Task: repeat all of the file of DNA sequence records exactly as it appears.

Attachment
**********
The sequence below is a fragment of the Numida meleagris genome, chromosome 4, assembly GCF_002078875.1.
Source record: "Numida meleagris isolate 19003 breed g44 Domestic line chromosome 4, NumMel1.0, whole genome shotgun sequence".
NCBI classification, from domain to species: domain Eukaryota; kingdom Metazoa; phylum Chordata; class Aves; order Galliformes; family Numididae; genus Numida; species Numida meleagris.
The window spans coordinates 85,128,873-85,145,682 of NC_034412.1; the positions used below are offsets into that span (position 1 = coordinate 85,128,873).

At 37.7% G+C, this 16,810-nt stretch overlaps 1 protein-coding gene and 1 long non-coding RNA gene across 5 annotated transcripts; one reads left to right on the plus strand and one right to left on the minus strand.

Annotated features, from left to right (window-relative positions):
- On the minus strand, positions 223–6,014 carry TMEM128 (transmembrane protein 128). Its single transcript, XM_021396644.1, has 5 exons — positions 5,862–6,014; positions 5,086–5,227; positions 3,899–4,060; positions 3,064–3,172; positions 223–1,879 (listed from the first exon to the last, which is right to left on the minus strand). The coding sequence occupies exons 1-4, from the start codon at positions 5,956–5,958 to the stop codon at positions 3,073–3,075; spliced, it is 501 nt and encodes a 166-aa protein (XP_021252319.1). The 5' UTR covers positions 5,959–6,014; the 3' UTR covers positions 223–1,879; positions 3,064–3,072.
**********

The sequence below is a fragment of the Numida meleagris genome, chromosome 4, assembly GCF_002078875.1.
Source record: "Numida meleagris isolate 19003 breed g44 Domestic line chromosome 4, NumMel1.0, whole genome shotgun sequence".
NCBI classification, from domain to species: domain Eukaryota; kingdom Metazoa; phylum Chordata; class Aves; order Galliformes; family Numididae; genus Numida; species Numida meleagris.
The window spans coordinates 85,128,873-85,145,682 of NC_034412.1; the positions used below are offsets into that span (position 1 = coordinate 85,128,873).

At 37.7% G+C, this 16,810-nt stretch overlaps 1 protein-coding gene and 1 long non-coding RNA gene across 5 annotated transcripts; one reads left to right on the plus strand and one right to left on the minus strand.

Annotated features, from left to right (window-relative positions):
- On the minus strand, positions 223–6,014 carry TMEM128 (transmembrane protein 128). Its single transcript, XM_021396644.1, has 5 exons — positions 5,862–6,014; positions 5,086–5,227; positions 3,899–4,060; positions 3,064–3,172; positions 223–1,879 (listed from the first exon to the last, which is right to left on the minus strand). The coding sequence occupies exons 1-4, from the start codon at positions 5,956–5,958 to the stop codon at positions 3,073–3,075; spliced, it is 501 nt and encodes a 166-aa protein (XP_021252319.1). The 5' UTR covers positions 5,959–6,014; the 3' UTR covers positions 223–1,879; positions 3,064–3,072.